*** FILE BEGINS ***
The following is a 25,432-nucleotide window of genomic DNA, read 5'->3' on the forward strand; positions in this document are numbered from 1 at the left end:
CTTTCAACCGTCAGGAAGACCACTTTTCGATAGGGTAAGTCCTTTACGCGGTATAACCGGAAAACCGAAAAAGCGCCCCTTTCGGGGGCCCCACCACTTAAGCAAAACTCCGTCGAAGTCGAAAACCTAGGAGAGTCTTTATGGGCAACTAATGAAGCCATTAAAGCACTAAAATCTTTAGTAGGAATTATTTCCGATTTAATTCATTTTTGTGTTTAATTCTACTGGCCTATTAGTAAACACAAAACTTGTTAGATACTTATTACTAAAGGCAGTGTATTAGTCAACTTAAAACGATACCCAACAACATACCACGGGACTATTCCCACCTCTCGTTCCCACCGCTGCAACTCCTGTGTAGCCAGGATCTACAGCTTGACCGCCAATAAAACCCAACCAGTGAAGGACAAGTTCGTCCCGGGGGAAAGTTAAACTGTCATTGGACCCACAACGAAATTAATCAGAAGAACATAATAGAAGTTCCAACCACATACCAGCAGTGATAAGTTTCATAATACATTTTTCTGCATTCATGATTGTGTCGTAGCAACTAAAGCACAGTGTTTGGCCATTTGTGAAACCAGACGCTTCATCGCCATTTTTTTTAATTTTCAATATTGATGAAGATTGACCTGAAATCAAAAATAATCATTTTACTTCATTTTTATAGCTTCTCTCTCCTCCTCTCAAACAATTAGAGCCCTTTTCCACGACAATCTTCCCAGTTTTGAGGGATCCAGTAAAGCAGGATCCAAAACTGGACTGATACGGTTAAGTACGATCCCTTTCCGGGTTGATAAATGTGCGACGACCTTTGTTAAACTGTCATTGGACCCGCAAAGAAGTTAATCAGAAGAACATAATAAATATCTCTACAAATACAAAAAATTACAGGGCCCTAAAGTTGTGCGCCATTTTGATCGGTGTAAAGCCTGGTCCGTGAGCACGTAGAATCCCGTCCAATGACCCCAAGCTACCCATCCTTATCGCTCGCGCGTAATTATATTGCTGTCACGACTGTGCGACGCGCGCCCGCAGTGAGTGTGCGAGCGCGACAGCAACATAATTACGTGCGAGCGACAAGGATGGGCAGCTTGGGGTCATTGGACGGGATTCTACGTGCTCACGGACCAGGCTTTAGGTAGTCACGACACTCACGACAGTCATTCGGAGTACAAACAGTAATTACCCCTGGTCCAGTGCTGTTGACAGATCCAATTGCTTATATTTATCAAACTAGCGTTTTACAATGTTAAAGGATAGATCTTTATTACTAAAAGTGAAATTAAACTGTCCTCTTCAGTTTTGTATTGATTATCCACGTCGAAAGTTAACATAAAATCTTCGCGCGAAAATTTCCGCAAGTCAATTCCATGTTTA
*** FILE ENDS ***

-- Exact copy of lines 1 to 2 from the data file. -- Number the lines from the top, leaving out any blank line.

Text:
The following is a 25,432-nucleotide window of genomic DNA, read 5'->3' on the forward strand; positions in this document are numbered from 1 at the left end:
CTTTCAACCGTCAGGAAGACCACTTTTCGATAGGGTAAGTCCTTTACGCGGTATAACCGGAAAACCGAAAAAGCGCCCCTTTCGGGGGCCCCACCACTTAAGCAAAACTCCGTCGAAGTCGAAAACCTAGGAGAGTCTTTATGGGCAACTAATGAAGCCATTAAAGCACTAAAATCTTTAGTAGGAATTATTTCCGATTTAATTCATTTTTGTGTTTAATTCTACTGGCCTATTAGTAAACACAAAACTTGTTAGATACTTATTACTAAAGGCAGTGTATTAGTCAACTTAAAACGATACCCAACAACATACCACGGGACTATTCCCACCTCTCGTTCCCACCGCTGCAACTCCTGTGTAGCCAGGATCTACAGCTTGACCGCCAATAAAACCCAACCAGTGAAGGACAAGTTCGTCCCGGGGGAAAGTTAAACTGTCATTGGACCCACAACGAAATTAATCAGAAGAACATAATAGAAGTTCCAACCACATACCAGCAGTGATAAGTTTCATAATACATTTTTCTGCATTCATGATTGTGTCGTAGCAACTAAAGCACAGTGTTTGGCCATTTGTGAAACCAGACGCTTCATCGCCATTTTTTTTAATTTTCAATATTGATGAAGATTGACCTGAAATCAAAAATAATCATTTTACTTCATTTTTATAGCTTCTCTCTCCTCCTCTCAAACAATTAGAGCCCTTTTCCACGACAATCTTCCCAGTTTTGAGGGATCCAGTAAAGCAGGATCCAAAACTGGACTGATACGGTTAAGTACGATCCCTTTCCGGGTTGATAAATGTGCGACGACCTTTGTTAAACTGTCATTGGACCCGCAAAGAAGTTAATCAGAAGAACATAATAAATATCTCTACAAATACAAAAAATTACAGGGCCCTAAAGTTGTGCGCCATTTTGATCGGTGTAAAGCCTGGTCCGTGAGCACGTAGAATCCCGTCCAATGACCCCAAGCTACCCATCCTTATCGCTCGCGCGTAATTATATTGCTGTCACGACTGTGCGACGCGCGCCCGCAGTGAGTGTGCGAGCGCGACAGCAACATAATTACGTGCGAGCGACAAGGATGGGCAGCTTGGGGTCATTGGACGGGATTCTACGTGCTCACGGACCAGGCTTTAGGTAGTCACGACACTCACGACAGTCATTCGGAGTACAAACAGTAATTACCCCTGGTCCAGTGCTGTTGACAGATCCAATTGCTTATATTTATCAAACTAGCGTTTTACAATGTTAAAGGATAGATCTTTATTACTAAAAGTGAAATTAAACTGTCCTCTTCAGTTTTGTATTGATTATCCACGTCGAAAGTTAACATAAAATCTTCGCGCGAAAATTTCCGCAAGTCAATTCCATGTTTA